James Madison had an opportunity to end the War of 1812 almost as soon as it began. The British had repealed the Orders in Council – rules that curbed American trade with Europe – and thus one of Madison’s major reasons for war was now moot. If the British had foregone the right to impress American sailors, Madison could well have gone back to Congress with the suggestion that hostilities cease immediately. However, the British considered impressment their right by custom, and believed it essential to their naval might. And so James Madison took his country to war.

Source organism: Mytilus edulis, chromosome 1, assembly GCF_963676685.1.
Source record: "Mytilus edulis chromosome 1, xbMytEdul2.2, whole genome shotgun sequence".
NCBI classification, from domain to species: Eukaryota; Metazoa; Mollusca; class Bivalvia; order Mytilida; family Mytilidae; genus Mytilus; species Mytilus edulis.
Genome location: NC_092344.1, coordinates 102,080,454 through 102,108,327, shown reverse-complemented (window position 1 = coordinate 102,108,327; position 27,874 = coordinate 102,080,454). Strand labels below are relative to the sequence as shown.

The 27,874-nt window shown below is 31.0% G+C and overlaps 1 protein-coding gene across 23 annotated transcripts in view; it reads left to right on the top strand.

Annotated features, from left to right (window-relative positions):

Then, at fourteen, I spent a semester at a ski program in Switzerland. I found myself gazing at the Alps wondering what possessed Hannibal to attempt them with his herd of elephant! This country with four official languages, had 450 different varieties of Swiss cheese, with further “variety within the varieties”, which the locals told me was a combination of vegetation and techniques passed from one generation to the next. We studied European history, and Swiss Mountain Guides taught us how to read snow and avalanche conditions. We watched weather to predict whether we would be skiing ice or powder from the way the crystals set up on our jackets. By then, I was a reader but reading comprehension alone could not have guaranteed success in these places. Thanks to my dyslexia, I had the foundation to employ multiple paths of engagement, which helped me draw as much meaning out of these experiences as possible.